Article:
On March 2nd 2022, the United Nations General Assembly voted for a resolution demanding Russia immediately end its military operations in Ukraine, giving the impression that Moscow was isolated: only four countries — together with Moscow — voted against (Belarus, North Korea, Eritrea, and Syria). Nonetheless, this initial impression had to be nuanced a month later. On April 7th 2022, while 93 countries voted to suspend the Russian Federation’s membership rights at the UN Human Rights Council, a significant number (24, including China) voted against or opted to abstain (58). Undoubtedly, the world is currently divided on how to handle Russia following the invasion of Ukraine: a significant number of governments are opposed — or unwilling — to impose sanctions on Moscow or exclude it from multilateral institutions. Similarly, many appear uncomfortable with the Kremlin’s “isolation” or making President Vladimir Putin a “paria” in the international community – as suggested by President Joe Biden in a February 24th speech in reaction to the invasion of Ukraine. More than uncomfortable, China is wholly opposed to such proposals and has publicly voiced its support for Russia’s “business as usual” participation in international affairs.
In March 2022, Beijing insisted Moscow could not be expelled from the G20 to be held in Indonesia in November in its capacity as an “important member” of the group. Since then, the summit’s organisation has become a challenging task for Jakarta, which has ultimately resorted to inviting both Russia and Ukraine. The invitation and confirmation process is still ongoing [at the time of writing] and is likely to continue to stand on shaky ground for the foreseeable future. Meanwhile, the BRICS Foreign Ministers’ Meeting, chaired by China and hosted online in mid-May, included the participation of Russia’s Foreign Minister Sergey Lavrov, and Russia will most likely continue to be represented as usual to future BRICS meetings – the exclusion of the country has never been on the agenda. At the 2022 edition of the Boao Forum for Asia, organised online by Beijing at the end of April, Xi Jinping reiterated his opposition to “unilateral sanctions”, referring to embargos against the Kremlin.
Well before the war, China had already accelerated its diplomatic activism at the UN in various ways, including by co-founding or launching different “groups of friends”: the Group of friends in Defense of the Charter of the United Nations in March 2021, the Group of friends on the Safety and Security of United Nations Peacekeepers in April 2021, and the Group of friends of Global Development Initiative in January 2022. They all include Russia, deemed by China as a critical partner in restructuring global governance in a post-Western direction. Beijing and Moscow fully converge when it comes to NATO, which they both blame for the war in Ukraine, or to the ‘US-led’ Indo-Pacific strategy, which China recently described as “an Indo-Pacific version of NATO” with “perverse actions” and that is “doom to fail” (see State Councilor and Foreign Minister Wang Yi, Annual MFA Press conference, March 7th). Xi Jinping continues to promote, along the same line as Vladimir Putin, the “indivisible security” concept, which had been mentioned by both sides well before the war, and now calls for a new “Global Security Initiative” (see Boao Forum, April 21st), which opposes “the wanton use of unilateral sanctions” (see MFA spokesperson Wang Wenbin, April 21st press conference) among other actions.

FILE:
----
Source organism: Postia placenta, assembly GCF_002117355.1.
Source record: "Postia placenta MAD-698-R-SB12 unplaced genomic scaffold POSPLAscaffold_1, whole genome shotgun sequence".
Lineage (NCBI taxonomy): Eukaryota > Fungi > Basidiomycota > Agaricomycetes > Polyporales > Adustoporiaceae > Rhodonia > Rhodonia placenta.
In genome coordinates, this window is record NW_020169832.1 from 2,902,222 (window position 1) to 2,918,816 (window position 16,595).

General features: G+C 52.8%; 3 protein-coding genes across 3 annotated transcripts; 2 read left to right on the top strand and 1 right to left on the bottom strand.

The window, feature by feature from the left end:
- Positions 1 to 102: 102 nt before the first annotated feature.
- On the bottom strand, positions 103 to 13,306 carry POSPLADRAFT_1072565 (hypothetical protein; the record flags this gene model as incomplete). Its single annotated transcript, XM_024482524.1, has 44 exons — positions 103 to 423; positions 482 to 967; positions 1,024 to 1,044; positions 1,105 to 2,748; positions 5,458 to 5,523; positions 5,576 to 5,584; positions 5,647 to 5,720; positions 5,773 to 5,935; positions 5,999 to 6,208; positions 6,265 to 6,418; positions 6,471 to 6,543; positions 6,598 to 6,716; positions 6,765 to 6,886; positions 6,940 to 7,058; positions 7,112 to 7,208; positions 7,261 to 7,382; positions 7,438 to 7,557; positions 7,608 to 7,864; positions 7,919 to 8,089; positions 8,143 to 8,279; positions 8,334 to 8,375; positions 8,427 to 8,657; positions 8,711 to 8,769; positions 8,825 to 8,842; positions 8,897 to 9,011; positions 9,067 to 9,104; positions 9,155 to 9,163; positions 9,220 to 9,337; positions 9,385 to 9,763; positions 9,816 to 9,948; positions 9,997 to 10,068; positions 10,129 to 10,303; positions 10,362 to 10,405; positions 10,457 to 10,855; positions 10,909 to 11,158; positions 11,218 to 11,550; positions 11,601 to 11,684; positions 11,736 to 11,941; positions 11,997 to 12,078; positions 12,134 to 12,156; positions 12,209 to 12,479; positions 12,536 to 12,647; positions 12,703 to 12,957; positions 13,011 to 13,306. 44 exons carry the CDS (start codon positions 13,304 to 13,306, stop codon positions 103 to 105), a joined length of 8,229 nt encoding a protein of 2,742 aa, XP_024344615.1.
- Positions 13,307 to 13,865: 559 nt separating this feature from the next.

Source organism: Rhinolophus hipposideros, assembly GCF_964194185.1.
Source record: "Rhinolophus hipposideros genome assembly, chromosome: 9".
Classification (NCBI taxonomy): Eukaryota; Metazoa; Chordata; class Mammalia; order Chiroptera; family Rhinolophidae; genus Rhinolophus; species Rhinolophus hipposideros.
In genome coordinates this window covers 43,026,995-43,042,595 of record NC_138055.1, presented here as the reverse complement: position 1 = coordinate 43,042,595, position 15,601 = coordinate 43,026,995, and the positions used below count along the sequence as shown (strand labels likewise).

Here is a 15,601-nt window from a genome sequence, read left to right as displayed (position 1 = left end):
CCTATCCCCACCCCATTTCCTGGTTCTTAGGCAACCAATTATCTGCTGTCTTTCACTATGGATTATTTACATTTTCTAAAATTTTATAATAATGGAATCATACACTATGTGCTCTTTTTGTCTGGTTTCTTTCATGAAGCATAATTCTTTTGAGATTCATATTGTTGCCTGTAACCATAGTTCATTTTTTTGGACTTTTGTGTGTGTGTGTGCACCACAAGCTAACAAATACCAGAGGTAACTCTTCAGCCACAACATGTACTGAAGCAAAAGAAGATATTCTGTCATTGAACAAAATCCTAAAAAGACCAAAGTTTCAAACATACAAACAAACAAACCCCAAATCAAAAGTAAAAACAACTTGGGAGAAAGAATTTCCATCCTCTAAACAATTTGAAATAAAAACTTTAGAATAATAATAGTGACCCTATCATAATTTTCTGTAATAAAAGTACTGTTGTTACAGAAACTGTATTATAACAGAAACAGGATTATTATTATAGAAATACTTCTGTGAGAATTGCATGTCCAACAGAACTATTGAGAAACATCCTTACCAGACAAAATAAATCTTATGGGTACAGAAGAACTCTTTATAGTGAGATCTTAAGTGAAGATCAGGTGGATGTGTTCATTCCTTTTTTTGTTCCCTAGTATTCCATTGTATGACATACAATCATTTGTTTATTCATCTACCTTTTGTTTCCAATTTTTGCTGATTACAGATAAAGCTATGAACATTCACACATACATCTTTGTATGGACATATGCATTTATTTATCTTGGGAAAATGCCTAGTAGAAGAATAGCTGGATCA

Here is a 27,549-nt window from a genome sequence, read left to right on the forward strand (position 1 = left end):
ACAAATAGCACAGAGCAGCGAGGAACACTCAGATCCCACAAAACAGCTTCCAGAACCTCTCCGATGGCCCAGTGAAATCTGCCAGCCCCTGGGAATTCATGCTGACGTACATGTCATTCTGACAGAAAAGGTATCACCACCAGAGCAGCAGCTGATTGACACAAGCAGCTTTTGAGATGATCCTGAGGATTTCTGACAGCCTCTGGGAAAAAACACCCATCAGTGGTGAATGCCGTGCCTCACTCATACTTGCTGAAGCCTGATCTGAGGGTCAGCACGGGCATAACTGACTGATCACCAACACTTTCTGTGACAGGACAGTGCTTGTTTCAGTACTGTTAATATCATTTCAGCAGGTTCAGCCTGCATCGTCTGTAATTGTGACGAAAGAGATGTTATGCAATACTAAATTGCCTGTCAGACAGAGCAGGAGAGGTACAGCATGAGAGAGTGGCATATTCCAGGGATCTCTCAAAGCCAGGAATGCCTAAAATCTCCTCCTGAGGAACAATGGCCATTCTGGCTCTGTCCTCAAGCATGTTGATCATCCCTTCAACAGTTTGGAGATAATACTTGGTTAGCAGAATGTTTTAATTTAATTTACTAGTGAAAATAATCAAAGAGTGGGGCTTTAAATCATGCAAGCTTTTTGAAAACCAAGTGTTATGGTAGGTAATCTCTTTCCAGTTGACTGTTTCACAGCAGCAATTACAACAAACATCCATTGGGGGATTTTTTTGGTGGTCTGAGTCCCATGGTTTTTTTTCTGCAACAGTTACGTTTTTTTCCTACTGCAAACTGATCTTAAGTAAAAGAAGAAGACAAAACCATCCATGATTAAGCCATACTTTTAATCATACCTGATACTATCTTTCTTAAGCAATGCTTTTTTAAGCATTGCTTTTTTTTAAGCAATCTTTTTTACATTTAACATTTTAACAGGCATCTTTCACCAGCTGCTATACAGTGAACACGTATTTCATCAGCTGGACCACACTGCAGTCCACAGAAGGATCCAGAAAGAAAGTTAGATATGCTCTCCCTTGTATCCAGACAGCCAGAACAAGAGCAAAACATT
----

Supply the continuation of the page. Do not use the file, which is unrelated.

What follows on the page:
Although this “Global Security Initiative” remains purposely vague in its official description, it is likely to become the name of a new group of friends appearing on the UN stage in the coming months and frame other informal Chinese diplomacy actions to “enlarge its circle of friends”. This expression, repeatedly used by Xi Jinping on several occasions over the last five years, refers to China’s ambitious coalition-building strategy. The aim is to gather the highest possible number of countries around Beijing and marginalise the US and its allies as much as possible in multilateral settings.
Albeit far-fetched for the time being, China’s ambition and methodology in coalition-building ought not to be underestimated. On some occasions over the last two years, Beijing has been able to win by numbers: for instance, in June 2021, a group of over 40 countries led by Canada signed a joint statement (including Australia, Britain, France, Germany, Japan, and the US, among others) urging China to allow the UN Human Rights Chief’s immediate access to Xinjiang to investigate reports that over a million people had been unlawfully detained there; for its part, Beijing was prompt in rallying over 60 countries, including Moscow, to sign an opposed joint statement.
The polarisation of the UN system and other multilateral settings is not a new process. It has accelerated in light of China’s strategy to restructure global governance under Hu Jintao (2002-2012) and consolidated as countries’ strategies to build coalitions around Xi Jinping. All this is occurring against prolonged Sino tensions and benefits from the US’ partial disinvestment in multilateralism during the Trump administration. In addition to the China-Russia rapprochement’s depth over the past eight years, these strategies should be fully considered when assessing the potential to limit Russia’s international status. China will continue to deploy intense diplomatic activism to support its coalition-building strategy and, as part of this strategy, Russia’s presence in multilateral frameworks whenever possible.